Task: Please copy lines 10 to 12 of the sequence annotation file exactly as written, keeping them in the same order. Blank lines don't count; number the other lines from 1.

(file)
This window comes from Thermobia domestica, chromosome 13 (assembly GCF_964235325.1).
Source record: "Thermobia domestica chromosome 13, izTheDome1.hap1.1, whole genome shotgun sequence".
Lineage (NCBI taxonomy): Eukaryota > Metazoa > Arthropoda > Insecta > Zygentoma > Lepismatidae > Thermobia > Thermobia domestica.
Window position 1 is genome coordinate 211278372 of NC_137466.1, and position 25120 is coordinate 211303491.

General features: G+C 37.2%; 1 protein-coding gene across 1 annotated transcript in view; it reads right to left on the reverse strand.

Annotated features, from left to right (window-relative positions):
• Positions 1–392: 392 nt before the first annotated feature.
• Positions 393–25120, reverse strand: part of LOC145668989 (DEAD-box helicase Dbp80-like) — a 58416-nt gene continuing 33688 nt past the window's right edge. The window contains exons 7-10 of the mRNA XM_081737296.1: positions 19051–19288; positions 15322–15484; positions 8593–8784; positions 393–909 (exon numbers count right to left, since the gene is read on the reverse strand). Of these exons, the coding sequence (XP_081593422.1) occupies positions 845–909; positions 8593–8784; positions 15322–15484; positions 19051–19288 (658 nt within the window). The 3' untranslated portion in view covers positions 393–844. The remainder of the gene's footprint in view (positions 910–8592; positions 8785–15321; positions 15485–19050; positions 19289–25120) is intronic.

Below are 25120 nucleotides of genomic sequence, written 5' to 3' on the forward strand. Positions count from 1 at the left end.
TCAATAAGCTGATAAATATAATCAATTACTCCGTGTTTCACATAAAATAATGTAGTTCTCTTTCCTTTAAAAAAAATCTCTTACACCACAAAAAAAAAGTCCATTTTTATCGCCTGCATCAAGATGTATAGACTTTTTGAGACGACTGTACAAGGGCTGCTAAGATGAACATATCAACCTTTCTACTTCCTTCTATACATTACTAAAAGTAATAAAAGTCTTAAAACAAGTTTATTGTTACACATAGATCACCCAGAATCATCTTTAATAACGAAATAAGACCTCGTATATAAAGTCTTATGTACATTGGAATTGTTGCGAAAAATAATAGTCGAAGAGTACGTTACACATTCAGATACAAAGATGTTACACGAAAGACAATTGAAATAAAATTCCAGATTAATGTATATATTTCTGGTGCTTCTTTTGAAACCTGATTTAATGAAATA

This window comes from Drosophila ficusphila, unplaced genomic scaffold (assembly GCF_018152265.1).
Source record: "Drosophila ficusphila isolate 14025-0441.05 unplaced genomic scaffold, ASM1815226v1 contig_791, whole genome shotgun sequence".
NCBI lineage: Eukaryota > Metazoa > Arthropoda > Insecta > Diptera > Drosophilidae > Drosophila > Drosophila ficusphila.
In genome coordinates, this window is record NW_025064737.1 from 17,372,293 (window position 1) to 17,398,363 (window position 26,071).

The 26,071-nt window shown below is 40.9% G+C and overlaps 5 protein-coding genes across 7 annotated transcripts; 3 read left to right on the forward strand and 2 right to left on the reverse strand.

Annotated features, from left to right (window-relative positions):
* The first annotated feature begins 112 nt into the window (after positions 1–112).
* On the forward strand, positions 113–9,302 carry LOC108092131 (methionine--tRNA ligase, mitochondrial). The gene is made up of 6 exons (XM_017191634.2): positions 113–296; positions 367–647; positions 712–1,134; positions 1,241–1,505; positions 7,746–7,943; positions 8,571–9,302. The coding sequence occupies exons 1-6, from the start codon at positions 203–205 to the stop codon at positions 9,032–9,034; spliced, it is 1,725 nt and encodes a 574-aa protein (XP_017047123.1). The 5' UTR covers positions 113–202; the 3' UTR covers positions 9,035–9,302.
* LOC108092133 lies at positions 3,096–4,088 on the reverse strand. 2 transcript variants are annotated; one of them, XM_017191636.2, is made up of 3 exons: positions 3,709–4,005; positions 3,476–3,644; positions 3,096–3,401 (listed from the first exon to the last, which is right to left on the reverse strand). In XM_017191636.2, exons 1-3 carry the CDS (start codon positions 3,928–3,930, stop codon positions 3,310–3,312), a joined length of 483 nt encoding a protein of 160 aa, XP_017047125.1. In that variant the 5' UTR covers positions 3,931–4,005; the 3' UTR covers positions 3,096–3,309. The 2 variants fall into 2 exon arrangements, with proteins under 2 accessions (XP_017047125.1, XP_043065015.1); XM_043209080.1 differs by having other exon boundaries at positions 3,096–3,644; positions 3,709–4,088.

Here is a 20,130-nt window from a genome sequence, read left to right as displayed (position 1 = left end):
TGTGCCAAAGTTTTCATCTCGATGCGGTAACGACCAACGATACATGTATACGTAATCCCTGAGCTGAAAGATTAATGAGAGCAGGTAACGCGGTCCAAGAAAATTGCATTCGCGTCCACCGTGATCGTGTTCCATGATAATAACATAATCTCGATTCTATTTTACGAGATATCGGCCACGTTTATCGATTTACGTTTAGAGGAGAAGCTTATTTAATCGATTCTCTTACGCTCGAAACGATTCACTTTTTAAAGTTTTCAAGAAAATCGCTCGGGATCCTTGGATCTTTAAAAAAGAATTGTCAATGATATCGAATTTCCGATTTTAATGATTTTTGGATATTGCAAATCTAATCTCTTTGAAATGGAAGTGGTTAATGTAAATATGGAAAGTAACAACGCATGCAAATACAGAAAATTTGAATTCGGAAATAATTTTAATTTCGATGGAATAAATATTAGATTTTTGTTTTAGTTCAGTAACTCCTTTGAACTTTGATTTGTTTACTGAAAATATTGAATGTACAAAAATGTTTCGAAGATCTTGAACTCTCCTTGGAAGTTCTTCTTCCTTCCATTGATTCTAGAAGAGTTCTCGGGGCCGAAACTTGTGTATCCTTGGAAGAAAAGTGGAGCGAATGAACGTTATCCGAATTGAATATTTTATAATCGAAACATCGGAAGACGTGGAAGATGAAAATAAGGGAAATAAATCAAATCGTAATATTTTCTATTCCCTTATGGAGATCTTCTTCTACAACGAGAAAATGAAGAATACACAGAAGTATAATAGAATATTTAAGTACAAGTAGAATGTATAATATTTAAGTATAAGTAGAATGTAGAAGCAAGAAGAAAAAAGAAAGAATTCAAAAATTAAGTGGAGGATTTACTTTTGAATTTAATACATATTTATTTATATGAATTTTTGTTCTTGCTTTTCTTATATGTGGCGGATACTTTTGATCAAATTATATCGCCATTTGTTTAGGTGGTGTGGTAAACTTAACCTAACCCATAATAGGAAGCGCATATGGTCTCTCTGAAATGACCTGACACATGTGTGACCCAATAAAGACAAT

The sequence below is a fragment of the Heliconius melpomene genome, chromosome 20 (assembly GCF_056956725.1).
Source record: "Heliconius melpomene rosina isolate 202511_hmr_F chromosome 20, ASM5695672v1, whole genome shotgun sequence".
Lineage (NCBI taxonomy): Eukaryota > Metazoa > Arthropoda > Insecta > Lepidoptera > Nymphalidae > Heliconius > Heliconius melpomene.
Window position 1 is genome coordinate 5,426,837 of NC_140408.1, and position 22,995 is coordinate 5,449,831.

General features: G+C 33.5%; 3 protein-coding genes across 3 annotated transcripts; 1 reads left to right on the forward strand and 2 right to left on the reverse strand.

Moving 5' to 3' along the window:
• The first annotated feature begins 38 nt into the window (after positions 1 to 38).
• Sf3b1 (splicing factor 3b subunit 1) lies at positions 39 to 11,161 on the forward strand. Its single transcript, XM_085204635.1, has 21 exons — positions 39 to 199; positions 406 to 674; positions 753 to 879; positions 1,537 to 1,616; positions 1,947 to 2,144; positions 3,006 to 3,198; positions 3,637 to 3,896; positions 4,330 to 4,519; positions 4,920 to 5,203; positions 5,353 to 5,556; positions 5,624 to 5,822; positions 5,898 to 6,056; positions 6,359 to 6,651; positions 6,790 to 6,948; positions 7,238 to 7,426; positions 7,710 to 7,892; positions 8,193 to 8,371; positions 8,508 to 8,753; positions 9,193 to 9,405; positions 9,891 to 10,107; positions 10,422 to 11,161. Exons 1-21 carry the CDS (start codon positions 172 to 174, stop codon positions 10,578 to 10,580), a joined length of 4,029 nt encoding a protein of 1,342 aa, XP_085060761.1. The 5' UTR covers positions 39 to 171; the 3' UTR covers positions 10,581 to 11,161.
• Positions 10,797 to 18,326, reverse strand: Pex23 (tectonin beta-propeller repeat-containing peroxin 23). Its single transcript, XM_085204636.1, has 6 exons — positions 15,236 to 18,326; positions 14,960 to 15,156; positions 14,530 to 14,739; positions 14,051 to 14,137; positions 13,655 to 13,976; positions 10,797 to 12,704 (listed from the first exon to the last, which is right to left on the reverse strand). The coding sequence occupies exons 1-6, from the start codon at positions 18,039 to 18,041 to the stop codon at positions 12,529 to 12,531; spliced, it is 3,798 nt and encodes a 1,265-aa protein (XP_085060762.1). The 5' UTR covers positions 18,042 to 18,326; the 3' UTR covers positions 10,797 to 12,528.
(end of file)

TCAATAAGCTGATAAATATAATCAATTACTCCGTGTTTCACATAAAATAATGTAGTTCTCTTTCCTTTAAAAAAAATCTCTTACACCACAAAAAAAAAGTCCATTTTTATCGCCTGCATCAAGATGTATAGACTTTTTGAGACGACTGTACAAGGGCTGCTAAGATGAACATATCAACCTTTCTACTTCCTTCTATACATTACTAAAAGTAATAAAAGTCTTAAAACAAGTTTATTGTTACACATAGATCACCCAGAATCATCTTTAATAACGAAATAAGACCTCGTATATAAAGTCTTATGTACATTGGAATTGTTGCGAAAAATAATAGTCGAAGAGTACGTTACACATTCAGATACAAAGATGTTACACGAAAGACAATTGAAATAAAATTCCAGATTAATGTATATATTTCTGGTGCTTCTTTTGAAACCTGATTTAATGAAATA

This window comes from Drosophila ficusphila, unplaced genomic scaffold (assembly GCF_018152265.1).
Source record: "Drosophila ficusphila isolate 14025-0441.05 unplaced genomic scaffold, ASM1815226v1 contig_791, whole genome shotgun sequence".